FAQ

At Envoy Mortgage we stand behind our promise to make the home financing process as efficient, stress-free, and pleasant as possible for home buyers.

Some of the questions we frequently get asked are:

What are the advantages of owning a home rather than renting?

Owning a home can be as affordable as renting, and in some part of the United States, it can be more affordable to own rather than rent. Borrowers can compare costs by researching home prices in the areas they want to live, calculate what a mortgage loan would cost them, and compare that to the cost of renting a similar type of home.

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Download our PDF guide, “If You Can Afford to Rent”

While homeownership is not the right option for everyone, the advantages are many. Some of those advantages include building equity and earning tax advantages. Borrowers can build their wealth as they gain more equity over the course of time. Additionally, per Internal Revenue Service code, loan interest is tax deductible.

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Download our PDF guide, “Buying Your First Home”


What information do mortgage lenders need from me to qualify for a mortgage loan?

To help you get a mortgage loan, mortgage lenders require information related to your employment, finances and information about the home you wish to purchase. They will ask you specific, detailed information about these topics so that they can arrive at a monthly payment that you can afford and will be able to sustain.


What is a credit score?

A credit score is a primary indicator of how likely borrowers will repay future debt. Mortgage lenders review your credit history by reviewing your credit report. This report gives an indication of how well you have paid your bills and other financial obligations in the past. Additionally, the report will show how much debt you already have, for example, your credit cards, car, student and other types of loans.

The most common credit score used by lenders is the FICO®score, which can range anywhere between 300 and 850. The higher the FICO credit score a borrower has, the better. Your FICO credit score will determine the amount of money you can borrow and the terms of your loan, including the interest rate and length of loan. Credit scores do vary and change.

Credit Scoring

Credit scores are numerical values based on the analysis of a person’s credit history. The values represent the creditworthiness of the person, based on the information provided from credit bureaus.


What taxes and insurances must I pay as a homeowner?

Homeowners are required to pay property taxes and they must also have some type of homeowners insurance to protect their home, which is now their asset. State laws and other variables affect how homeowners pay for property taxes and insurance, but today, many mortgage lenders require homeowners to pay into an escrow account. The lender or mortgage servicer maintains an account to cover your property tax and homeowners insurance expenses. Each month, a portion of your mortgage payment will be put into this account and when your taxes or property insurance are due, the lender or servicer will pay them for you.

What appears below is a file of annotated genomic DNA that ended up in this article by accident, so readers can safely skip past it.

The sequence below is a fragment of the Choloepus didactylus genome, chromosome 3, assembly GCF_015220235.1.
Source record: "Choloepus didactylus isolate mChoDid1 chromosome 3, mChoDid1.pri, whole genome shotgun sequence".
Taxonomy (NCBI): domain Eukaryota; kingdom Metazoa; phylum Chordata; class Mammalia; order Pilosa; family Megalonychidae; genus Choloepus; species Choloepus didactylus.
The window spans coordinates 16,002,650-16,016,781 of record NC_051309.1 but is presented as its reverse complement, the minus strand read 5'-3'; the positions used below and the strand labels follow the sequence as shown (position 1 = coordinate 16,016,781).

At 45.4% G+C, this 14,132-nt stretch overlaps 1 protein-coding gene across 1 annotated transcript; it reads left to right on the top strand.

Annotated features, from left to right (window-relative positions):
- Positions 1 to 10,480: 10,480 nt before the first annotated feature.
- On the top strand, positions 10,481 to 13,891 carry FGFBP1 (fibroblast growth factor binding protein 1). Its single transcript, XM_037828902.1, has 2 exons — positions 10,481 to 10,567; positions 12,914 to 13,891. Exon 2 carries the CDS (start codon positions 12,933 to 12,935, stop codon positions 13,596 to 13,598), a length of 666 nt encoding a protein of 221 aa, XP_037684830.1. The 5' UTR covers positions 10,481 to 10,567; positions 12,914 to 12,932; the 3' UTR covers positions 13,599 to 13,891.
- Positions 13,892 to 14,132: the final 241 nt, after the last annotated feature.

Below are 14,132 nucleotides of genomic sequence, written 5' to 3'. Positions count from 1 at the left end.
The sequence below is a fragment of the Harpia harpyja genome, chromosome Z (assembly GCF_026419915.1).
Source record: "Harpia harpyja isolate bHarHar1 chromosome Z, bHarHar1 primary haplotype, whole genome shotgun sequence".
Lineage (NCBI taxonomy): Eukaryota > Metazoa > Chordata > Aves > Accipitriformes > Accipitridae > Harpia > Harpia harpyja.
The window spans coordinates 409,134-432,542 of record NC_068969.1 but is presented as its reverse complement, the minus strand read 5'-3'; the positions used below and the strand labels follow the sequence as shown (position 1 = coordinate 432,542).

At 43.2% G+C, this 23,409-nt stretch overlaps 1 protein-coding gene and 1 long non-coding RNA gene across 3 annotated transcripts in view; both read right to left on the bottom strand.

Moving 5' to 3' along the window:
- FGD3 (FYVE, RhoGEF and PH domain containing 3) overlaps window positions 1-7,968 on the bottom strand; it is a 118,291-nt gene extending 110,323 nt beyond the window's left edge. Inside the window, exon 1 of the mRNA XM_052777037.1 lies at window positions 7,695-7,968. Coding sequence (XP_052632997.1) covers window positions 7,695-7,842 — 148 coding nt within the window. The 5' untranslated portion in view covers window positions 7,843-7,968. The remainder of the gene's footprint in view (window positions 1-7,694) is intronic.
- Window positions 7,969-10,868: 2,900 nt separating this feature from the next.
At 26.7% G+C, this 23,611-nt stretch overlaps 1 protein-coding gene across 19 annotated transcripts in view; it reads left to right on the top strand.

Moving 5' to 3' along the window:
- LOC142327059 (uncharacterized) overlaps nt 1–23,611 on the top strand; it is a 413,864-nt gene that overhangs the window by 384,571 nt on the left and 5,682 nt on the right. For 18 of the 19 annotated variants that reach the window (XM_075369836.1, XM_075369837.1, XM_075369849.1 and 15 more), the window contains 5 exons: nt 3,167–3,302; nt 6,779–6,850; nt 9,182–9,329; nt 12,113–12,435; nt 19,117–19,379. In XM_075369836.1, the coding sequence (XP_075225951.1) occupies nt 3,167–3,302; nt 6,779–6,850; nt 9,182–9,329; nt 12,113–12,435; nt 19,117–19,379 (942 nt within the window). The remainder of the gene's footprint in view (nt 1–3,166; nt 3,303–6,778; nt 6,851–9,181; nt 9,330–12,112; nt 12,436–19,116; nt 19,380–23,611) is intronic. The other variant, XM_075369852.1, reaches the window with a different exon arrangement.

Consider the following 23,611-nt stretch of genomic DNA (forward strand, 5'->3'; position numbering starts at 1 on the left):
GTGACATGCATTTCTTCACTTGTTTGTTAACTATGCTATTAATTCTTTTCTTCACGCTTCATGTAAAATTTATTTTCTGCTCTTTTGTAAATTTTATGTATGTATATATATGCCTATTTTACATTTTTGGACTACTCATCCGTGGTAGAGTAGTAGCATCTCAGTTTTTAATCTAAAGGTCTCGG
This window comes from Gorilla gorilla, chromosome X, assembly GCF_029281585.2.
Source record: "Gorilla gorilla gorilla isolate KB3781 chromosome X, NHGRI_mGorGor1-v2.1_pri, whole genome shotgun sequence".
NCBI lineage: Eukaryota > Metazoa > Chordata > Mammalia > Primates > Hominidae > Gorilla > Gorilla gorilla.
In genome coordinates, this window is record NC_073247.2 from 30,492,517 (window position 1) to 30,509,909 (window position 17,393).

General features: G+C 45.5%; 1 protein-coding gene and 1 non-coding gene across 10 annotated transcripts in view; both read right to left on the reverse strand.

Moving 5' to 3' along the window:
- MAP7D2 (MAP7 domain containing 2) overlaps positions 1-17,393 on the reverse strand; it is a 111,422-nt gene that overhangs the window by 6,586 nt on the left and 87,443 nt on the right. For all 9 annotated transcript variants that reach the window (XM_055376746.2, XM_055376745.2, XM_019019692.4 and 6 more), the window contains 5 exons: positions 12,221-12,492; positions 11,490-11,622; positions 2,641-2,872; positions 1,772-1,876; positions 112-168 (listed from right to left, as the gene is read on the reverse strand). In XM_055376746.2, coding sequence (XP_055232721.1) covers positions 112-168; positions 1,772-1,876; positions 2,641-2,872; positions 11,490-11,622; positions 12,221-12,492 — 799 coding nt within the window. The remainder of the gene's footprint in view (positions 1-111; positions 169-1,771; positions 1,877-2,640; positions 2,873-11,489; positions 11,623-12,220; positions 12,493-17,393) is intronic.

What is an escrow account?

Your mortgage lender may require or suggest that you set up an escrow account. With an escrow account, you pay a fixed amount each month in addition to your mortgage payment to an account—the escrow account—that is maintained by the lender. The lender then draws on that account to pay property taxes and homeowners insurance as those bills become due. Escrow accounts ensure that money will be available for these types payments, which are more than paying toward the principal and interest on your loan.


What is a good amount of money to have available for a down payment?

Down payment programs can range from 0 to the traditional 20%. A down payment of 20 percent or more of the home purchase price is a good indicator of your ability to sustain long-term homeownership. It will also provide immediate equity in your new home—the 20 percent you put toward the home is money invested in the home itself.

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Download our PDF guide, “Down Payments – How Much is Enough?”


What is private mortgage insurance?

Private mortgage insurance applies to borrowers who make a down payment that is less than 20 percent of the selling price of the mortgage. Mortgage lenders often require a borrower to acquire another type of insurance, which is private mortgage insurance. This insurance covers the lender in the unfortunate even that the borrower is not able to repay the loan and the lender is not able to recover costs of the foreclosure and also selling the property.

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Download our PDF guide, “What Exactly is PMI?”


How can a borrower save money on interest?

Most borrowers can save money by splitting their monthly mortgage payment and paying it every two weeks instead of one payment per month. Usually a 30-year fixed rate loan qualifies for this type of payment. You will be able to pay down your mortgage faster because you build more equity rather than occurring more interest over the course of the month. Because your payments are applied to the loan every 14 days, the principal amount decreases faster, saving you more in interest costs.

Borrowers can also consider paying additional principal per month. If you can afford a slightly higher monthly payment, you can achieve savings over time as well.


Where can I learn more?

Visit:

Fannie Mae’s online resource for homebuyers

Freddie Mac’s online resource for homeownership